New study shows government policies inflate home prices in Washington


Author: Daniel Himebaugh

The Washington Policy Center, a Seattle-based think tank, released a study this month showing how tax policy and growth restrictions increase the cost of home construction in Washington.  The study finds that government policies add to the price of a typical single family home by as much as 28 percent, or $67,400, depending on location.

The added costs come in many different forms, including building fees, permitting fees, utility fees, impact fees, and the Growth Management Act, a state law that controls local planning decisions.  The GMA's planning goals are widely divergent and have made planning under the GMA onerous and expensive, according to the study.

An earlier University of Washington study tracking the economic impact of the GMA concluded that the GMA alone added up to $203,000 to home prices in high density areas, such as Seattle.  The American Planning Association challenged the UW study, but still concluded in its own study that the GMA contributed about 17 percent to the final price of a typical home in Washington.  The new WPC study corroborates both previous studies to some degree.  As the WPC study concludes, it is undisputed that land use regulations contribute significantly to the cost of construction.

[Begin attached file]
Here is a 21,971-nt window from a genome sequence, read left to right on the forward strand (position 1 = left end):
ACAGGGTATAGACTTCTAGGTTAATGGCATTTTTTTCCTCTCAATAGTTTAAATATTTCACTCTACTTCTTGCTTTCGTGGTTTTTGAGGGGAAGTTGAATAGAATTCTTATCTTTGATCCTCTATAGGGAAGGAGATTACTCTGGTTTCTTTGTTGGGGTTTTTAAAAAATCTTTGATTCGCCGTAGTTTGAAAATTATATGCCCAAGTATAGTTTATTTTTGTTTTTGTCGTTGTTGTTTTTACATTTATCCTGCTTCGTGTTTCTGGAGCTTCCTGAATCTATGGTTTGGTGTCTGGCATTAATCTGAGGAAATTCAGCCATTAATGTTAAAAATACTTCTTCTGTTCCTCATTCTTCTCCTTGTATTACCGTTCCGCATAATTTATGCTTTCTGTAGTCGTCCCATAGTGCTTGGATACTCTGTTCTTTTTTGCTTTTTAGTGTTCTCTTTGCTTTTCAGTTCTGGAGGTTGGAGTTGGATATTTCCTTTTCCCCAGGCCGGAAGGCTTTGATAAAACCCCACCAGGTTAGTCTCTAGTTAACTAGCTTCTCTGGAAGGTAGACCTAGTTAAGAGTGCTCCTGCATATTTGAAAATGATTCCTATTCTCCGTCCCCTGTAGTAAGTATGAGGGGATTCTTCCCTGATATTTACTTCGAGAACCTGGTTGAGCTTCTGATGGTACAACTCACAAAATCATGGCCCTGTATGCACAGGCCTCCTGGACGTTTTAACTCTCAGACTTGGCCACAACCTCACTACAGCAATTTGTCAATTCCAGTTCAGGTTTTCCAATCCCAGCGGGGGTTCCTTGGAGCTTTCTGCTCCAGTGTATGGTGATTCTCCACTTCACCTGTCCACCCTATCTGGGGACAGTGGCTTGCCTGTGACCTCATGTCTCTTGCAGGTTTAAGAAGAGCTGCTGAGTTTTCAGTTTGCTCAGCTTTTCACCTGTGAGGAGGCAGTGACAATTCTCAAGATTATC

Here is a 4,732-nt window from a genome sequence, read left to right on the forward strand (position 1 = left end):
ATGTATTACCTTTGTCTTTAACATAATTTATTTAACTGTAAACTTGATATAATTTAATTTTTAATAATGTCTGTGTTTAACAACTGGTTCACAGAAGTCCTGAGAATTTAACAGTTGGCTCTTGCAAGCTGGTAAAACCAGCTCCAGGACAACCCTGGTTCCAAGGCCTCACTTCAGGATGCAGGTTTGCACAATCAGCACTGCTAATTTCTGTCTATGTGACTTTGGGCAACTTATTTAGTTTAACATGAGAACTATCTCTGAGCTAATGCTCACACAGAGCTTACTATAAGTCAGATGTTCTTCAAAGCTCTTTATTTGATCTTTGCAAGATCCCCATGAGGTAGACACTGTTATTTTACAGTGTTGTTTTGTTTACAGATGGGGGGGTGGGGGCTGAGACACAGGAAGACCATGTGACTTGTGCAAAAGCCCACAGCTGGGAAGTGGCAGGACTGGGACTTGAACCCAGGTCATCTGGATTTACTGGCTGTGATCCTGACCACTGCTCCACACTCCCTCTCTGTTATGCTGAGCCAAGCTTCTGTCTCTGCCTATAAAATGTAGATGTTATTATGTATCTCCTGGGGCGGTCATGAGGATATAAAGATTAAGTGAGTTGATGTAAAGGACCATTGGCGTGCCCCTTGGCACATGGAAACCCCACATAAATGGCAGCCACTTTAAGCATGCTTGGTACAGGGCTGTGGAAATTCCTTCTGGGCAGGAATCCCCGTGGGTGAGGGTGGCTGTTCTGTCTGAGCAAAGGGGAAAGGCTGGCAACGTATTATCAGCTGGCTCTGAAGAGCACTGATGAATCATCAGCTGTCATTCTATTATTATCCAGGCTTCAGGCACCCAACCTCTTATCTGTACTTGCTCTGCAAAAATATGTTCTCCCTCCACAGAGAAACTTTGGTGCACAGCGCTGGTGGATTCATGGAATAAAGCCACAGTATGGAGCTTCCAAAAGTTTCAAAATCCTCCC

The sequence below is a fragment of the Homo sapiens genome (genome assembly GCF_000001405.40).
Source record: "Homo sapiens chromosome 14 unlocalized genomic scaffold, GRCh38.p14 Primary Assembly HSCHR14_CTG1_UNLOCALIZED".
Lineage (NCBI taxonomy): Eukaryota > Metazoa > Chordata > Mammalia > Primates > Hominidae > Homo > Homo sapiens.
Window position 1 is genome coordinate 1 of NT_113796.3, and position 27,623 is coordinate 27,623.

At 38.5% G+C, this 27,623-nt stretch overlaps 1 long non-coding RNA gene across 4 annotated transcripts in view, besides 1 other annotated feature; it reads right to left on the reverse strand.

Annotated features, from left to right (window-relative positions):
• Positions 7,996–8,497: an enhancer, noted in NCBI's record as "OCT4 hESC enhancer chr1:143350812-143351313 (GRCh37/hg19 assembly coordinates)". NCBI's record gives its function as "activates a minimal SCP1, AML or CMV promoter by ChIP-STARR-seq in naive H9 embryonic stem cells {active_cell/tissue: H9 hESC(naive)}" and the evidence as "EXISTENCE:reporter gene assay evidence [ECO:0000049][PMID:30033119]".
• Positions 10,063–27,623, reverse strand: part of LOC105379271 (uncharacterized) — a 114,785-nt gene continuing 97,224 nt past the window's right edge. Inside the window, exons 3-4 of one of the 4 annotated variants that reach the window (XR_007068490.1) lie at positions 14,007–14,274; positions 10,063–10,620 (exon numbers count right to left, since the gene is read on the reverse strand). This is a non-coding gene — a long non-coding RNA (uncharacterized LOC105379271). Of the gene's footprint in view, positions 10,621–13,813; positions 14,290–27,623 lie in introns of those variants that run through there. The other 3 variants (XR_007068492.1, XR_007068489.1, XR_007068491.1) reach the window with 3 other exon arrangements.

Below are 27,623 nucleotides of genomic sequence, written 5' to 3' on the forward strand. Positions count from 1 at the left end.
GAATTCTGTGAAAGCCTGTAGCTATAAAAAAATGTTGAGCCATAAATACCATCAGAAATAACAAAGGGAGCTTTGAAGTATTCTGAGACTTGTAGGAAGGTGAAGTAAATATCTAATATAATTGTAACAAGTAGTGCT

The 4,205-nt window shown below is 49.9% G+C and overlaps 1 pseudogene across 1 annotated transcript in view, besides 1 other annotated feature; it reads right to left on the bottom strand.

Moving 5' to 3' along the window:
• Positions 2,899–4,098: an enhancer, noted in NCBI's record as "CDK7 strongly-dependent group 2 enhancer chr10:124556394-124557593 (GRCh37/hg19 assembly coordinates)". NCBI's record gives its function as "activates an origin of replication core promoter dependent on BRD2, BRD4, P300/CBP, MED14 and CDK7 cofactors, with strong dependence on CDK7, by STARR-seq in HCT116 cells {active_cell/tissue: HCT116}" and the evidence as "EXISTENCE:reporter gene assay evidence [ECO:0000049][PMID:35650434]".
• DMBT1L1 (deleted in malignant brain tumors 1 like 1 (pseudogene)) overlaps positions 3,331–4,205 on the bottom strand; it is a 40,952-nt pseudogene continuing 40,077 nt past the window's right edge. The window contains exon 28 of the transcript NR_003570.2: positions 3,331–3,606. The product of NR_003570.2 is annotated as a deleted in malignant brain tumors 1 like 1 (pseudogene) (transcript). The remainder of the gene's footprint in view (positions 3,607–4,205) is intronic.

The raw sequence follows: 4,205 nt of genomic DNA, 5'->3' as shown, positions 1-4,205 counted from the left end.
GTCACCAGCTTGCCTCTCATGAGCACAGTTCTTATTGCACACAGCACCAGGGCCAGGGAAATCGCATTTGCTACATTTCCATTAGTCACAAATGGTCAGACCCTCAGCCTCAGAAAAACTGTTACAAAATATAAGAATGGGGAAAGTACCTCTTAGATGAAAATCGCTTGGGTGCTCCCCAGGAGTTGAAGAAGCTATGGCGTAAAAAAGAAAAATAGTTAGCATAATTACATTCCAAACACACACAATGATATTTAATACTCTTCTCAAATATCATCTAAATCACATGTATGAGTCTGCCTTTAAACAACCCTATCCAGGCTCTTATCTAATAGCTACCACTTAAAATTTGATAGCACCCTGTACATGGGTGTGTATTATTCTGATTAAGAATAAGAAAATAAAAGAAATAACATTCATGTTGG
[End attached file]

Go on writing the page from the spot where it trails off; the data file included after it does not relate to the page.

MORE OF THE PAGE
Although the WPC study clearly demonstrates that land use regulations add to the cost of living in Washington, the study's authors note that the average citizen is probably not aware of these costs.  "Whether due to a lack of transparency, general apathy by the consumer, or because fees are usually paid upfront by a contractor and then hidden in the final home price, the end result is the same.  The homebuyer ends up paying more, and local officials end up collecting more money, whether the citizens recognize the reason or not."

Fortunately, more public data on this issue should be forthcoming.  According to the study, the state auditor is currently conducting a performance audit of permit fees in Washington, which should provide more insight on the actual effect that these fees have on the cost of construction.

The WPC study can be found online here.